Brno Student Wins National Award For Thesis On The Circular Economy

A student from Brno has won an award for the most interesting thesis in the Czech Republic. The thesis focuses on the circular economy, and what factors should be considered to measure the economic performance of a country. Credit: Freepik.

Brno, Nov 28 (BD) – Viet Cuong Le is a student from Brno, who graduated from Mendel University’s Faculty of Economics and Business with a thesis dedicated to the circular economy, which has now won the Atlas Copco Services Award.

Many economists have been arguing for some time that GDP is not the only tool for assessing the health of the economy, but only one of the indicators. Economic performance also depends on other social and environmental factors, such as the number of citizens with university education, the amount of free time available, and the quality of infrastructure, not to mention air pollution, drought, the number of homeless people or the number of road accidents.

The number of factors that can be taken into account therefore differ widely, and can significantly influence figures on national economic performance of a country. Viet Cuong Le built his own Real Progress Indicator for the Czech Republic (GPI 2.0). This indicator is complex, addressing not only the impact of consumption on the well-being of the population, but also including social and environmental aspects.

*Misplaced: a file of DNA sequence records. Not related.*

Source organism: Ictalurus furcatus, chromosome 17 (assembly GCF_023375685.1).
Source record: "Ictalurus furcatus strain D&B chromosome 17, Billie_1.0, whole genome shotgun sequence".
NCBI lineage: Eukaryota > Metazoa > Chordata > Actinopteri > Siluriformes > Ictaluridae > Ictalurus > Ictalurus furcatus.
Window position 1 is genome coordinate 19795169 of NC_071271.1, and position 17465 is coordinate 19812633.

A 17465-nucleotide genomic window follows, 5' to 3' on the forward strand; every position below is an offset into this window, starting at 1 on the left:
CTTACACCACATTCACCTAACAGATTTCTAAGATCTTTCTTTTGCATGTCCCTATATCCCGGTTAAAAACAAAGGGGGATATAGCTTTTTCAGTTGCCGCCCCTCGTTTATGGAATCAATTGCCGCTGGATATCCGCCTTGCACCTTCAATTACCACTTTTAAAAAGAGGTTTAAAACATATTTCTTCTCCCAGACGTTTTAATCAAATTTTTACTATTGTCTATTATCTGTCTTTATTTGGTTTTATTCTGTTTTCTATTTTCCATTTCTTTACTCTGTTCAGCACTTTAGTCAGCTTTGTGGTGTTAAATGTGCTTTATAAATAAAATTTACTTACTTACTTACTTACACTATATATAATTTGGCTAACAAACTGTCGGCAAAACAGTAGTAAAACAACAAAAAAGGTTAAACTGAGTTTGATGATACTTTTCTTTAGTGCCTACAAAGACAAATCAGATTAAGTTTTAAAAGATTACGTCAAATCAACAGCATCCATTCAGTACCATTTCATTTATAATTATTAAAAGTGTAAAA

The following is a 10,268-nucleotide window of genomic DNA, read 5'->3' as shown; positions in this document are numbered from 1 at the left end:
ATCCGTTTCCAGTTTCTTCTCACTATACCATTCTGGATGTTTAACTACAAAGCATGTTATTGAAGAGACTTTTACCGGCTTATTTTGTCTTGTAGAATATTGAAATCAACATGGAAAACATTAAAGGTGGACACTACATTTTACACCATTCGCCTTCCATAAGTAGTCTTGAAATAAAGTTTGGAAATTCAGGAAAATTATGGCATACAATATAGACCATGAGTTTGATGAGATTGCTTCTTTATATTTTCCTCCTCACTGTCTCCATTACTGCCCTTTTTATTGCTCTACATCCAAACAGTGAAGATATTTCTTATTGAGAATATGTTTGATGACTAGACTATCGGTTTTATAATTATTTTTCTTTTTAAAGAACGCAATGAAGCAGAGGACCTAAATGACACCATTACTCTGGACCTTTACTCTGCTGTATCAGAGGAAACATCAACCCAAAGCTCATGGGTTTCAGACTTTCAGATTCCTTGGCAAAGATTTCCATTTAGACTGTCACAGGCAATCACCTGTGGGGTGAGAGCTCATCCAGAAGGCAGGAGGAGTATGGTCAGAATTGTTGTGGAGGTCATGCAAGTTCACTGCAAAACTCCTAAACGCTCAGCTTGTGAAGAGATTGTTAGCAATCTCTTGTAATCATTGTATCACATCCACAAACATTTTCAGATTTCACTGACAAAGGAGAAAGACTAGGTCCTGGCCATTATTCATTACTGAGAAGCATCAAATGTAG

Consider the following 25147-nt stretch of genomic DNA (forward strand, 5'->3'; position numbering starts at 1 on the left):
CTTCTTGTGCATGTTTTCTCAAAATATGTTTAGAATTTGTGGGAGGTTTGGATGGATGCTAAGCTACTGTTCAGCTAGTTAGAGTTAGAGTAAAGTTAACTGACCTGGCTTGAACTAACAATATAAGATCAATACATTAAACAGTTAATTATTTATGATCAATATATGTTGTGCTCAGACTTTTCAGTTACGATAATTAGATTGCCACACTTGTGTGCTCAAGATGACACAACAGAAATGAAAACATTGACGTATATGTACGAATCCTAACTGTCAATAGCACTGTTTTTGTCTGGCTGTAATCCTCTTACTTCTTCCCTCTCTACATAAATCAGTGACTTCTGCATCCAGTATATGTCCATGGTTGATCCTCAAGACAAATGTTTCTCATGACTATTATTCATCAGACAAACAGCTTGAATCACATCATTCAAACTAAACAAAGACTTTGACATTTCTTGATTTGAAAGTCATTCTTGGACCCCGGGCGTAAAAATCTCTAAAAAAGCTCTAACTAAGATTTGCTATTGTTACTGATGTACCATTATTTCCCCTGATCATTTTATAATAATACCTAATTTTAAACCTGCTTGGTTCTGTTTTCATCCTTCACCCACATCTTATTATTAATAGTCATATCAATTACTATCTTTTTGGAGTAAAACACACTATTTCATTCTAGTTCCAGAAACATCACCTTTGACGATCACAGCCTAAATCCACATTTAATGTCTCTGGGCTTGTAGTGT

“The circular economy is an economic model of production and consumption, which consists of sharing goods, renting, reusing, repairing, renovating and recycling existing materials and products for as long as possible”, explained Viet Cuong Le.

In recognition of his work, the young economist has won the Atlas Copco Services Award, an award that has been given out for the last three years to the most interesting thesis from a Czech university.

“The winning diploma thesis is very current, stimulating, clear and readable,” said Roman Pavloušek, General Manager of the Atlas Copco Services Financial Center. “The author was not afraid to enter into controversy and underline the limits of the indicator he built. In any case, if the value of this indicator is stable or growing, it means that the natural resources and social capital in the Czech Republic, on which all flows of services and goods depend, will be maintained at least equally for future generations.”

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